When Jenna Cosgrove took over the Rhode Island College program, the Anchorwomen had won only 19 games in the three previous seasons combined and had finished bottom of the Little East Conference with five wins in 2016-17. Three years later, RIC won 22 games (second-most in program history) and reached the conference championship game.
Cosgrove, who played basketball for four years at Sharon and then at Endicott College, was named the Little East Coach of the Year for bringing the RIC program back to the top of the league standings.
“It’s bittersweet right now because we just lost in the championship,” Cosgrove said in a phone conversation a few days after RIC’s 49-44 loss to Eastern Connecticut State in the conference title game. “In year three to take the team to the championship and receive an honor like this speaks volumes of the growing respect for the program.”
Despite 22 wins this winter, RIC just missed out on an at-large berth in the NCAA Tournament. Cosgrove still saw a lot of growth for the program this season. She said, “I tell the kids we now should be a top 25 team. It raises the standards really high and it’s exciting for the program. I think our girls will be fired up next year to try and come back and win a championship.”
Coaching is a family trait. Cosgrove’s grandfather Jack helped found the Pop Warner football program in Sharon, coached several sports, and the middle school field was recently named in his honor. Her uncle Jack is the winningest football coach in University of Maine history and is still active as the head coach at Colby College.
Her interest in the profession led to a sports management degree at Endicott and shortly after graduating from college led to her taking jobs coaching AAU basketball at Mass Premier and as an assistant for Sharon coach Kate Horsmann.
At the age of just 23, Cosgrove got the opportunity to be an administrative assistant and support staff for the women’s basketball program at Fordham. “I jumped at it,” she explained. “It was a big leap of faith for me because obviously I was transitioning from Sharon to the Bronx at 23 and I didn’t know anybody.”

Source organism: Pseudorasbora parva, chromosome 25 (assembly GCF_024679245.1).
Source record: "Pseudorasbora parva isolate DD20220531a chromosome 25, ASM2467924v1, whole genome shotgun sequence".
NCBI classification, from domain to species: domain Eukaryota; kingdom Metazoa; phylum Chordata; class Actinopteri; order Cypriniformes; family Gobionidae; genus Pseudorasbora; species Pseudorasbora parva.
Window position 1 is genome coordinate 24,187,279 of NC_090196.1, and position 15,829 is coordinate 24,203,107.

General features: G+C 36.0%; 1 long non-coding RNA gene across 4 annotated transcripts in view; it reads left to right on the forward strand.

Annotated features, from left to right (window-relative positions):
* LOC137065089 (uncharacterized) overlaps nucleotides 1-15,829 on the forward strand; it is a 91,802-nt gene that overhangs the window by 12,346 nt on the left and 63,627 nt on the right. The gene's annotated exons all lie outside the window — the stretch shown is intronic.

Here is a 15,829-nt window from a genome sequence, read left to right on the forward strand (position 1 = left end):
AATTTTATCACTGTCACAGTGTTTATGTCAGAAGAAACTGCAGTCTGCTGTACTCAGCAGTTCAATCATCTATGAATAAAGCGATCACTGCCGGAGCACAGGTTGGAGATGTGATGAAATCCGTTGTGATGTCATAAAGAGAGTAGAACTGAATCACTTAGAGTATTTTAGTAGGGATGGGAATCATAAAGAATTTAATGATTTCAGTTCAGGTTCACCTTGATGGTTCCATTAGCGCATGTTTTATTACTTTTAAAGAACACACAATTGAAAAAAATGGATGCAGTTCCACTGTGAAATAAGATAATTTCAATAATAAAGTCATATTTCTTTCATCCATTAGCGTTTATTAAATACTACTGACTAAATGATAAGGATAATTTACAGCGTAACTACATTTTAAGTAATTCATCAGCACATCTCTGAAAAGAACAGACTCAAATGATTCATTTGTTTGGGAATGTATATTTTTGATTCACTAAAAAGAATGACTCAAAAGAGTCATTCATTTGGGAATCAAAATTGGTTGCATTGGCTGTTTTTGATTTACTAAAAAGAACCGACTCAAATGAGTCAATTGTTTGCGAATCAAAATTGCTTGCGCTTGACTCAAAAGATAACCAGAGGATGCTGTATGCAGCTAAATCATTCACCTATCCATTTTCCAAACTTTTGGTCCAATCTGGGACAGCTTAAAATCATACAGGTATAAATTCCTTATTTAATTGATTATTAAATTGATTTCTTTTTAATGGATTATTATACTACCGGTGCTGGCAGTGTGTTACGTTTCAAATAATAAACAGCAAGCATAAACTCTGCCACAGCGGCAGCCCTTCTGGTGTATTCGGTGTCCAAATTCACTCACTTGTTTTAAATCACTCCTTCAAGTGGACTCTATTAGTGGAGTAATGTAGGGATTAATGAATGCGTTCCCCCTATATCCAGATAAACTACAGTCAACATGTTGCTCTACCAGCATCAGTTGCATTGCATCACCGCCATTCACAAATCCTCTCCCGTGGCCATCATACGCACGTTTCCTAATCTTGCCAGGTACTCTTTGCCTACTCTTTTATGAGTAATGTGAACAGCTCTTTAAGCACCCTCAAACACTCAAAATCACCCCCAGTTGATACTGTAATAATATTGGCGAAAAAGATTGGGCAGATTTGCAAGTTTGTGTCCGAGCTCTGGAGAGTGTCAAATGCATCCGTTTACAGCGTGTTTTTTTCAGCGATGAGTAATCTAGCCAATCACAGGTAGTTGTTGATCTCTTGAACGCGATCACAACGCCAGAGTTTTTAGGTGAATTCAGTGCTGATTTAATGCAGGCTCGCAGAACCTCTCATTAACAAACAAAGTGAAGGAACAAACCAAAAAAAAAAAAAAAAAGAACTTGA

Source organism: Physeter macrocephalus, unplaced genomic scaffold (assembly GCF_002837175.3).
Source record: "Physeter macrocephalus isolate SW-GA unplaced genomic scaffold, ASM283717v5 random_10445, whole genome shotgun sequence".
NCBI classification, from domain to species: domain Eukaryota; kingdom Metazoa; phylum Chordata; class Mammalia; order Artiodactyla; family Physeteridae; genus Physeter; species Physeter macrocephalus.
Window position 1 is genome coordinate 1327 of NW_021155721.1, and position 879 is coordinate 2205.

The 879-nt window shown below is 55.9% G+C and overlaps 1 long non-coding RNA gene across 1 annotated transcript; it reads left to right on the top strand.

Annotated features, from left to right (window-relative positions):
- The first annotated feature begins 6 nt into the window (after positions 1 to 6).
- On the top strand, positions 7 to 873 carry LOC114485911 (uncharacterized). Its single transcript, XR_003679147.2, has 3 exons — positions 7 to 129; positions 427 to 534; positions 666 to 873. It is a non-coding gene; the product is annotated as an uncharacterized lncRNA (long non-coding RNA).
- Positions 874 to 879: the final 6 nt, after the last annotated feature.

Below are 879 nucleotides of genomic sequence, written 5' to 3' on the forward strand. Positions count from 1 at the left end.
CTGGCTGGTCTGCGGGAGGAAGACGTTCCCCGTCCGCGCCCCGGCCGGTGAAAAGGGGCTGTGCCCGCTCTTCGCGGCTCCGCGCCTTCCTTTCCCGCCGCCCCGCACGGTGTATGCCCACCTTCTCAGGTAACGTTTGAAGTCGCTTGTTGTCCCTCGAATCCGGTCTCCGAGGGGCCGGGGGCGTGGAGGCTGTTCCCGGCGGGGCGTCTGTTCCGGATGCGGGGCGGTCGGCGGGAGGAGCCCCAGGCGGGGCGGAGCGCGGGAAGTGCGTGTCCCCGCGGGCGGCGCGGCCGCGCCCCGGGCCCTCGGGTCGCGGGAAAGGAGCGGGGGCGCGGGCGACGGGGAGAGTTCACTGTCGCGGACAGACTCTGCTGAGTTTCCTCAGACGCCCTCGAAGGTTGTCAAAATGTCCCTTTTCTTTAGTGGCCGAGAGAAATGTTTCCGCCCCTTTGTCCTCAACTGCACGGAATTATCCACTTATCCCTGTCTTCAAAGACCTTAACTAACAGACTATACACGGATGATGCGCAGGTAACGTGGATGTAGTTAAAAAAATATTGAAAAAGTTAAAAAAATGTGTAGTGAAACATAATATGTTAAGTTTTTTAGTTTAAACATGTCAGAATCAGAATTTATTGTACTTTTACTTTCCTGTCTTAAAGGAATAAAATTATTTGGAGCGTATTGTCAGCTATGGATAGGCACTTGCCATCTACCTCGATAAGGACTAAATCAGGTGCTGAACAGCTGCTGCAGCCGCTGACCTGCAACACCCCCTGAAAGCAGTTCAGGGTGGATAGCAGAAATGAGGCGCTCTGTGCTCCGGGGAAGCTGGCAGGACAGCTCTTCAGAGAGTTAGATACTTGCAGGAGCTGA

She traveled with the team, helped out at games and at practices, and, after the head coach left at the end of the season, was part of the interview process for new coach Stephanie Gaitley. The Rams had gone nearly two decades without a winning record but Gaitley turned the Rams into perennial league title contenders and had 20-plus wins in six of her first eight seasons in charge.
Cosgrove became an assistant coach after three years and eventually was named recruiting coordinator. After seven years in the Bronx, she took another leap and became the head coach at RIC. She took her experience and a lot of what she learned from Gaitley to help turn things around for the Anchorwomen.
“That journey being in New York, that really defined me as a coach and I learned from one of the best in the business at that level, but I spent a lot of time there and it got me to this job because I wanted to be back home, I wanted to be closer to family,” said Cosgrove. “It got me back to my roots and to be a head coach.”
She added, “I learned how to change culture from [Stephanie]. When she took over that program, we were at the bottom of the Atlantic 10 and within three years we won an A-10 championship. When I got here, we were at the bottom and I knew we would need to bring in good players, which we’ve done, but a big part of it is building culture and building confidence.”
The first season in charge was tough, but RIC doubled its win total in year two, finishing 18-9 and making it to the LEC semifinal. This year was even better, RIC finished at 22-5. Cosgrove admitted that there was a lot to learn in her first head coaching position.
“Jumping from being an assistant to head coach taught me more in that first year about myself, but it’s the most rewarding experience and I love being a head coach and I wouldn’t change anything,” she said.
Her time as a member of the support staff at Fordham and especially her time in recruiting prepared her for the challenges that coaches at the DIII level face. With much smaller staffs, DIII coaches have their hands in have aspect of the program and Cosgrove said it was a “competitive edge,” although in the end coaching is still about being able to work with and get the most out of a group of student-athletes.
“It’s about being able to really relate to the kids and to motivate the kids and really have that close relationship off the court,” Cosgrove said. “I was a good athlete but I don’t know if I ever really reached my potential. Part of my desire to coach is to instill that in other kids and get them to reach their potential and maximize their opportunity.”
“t’s the player connection. It’s being able to impact a player’s life. I look at my season ending and my two seniors and those kids are going to be in my life forever, in terms of being able to help impact and change their life.”
Being in charge of a DI program is a typical ambition for anyone in the coaching profession, but Cosgrove isn’t looking ahead.
“Right now, I just live in the moment,” she said. “I’m not done here. I want to win a championship. I think going from DI to DIII gives a lot of perspective, you hit a stage where you do really value balance and I think I’m in a really good spot right now.”
RIC will be happy to have her coming back, hungrier than ever after getting to the program’s first LEC final since 2014.
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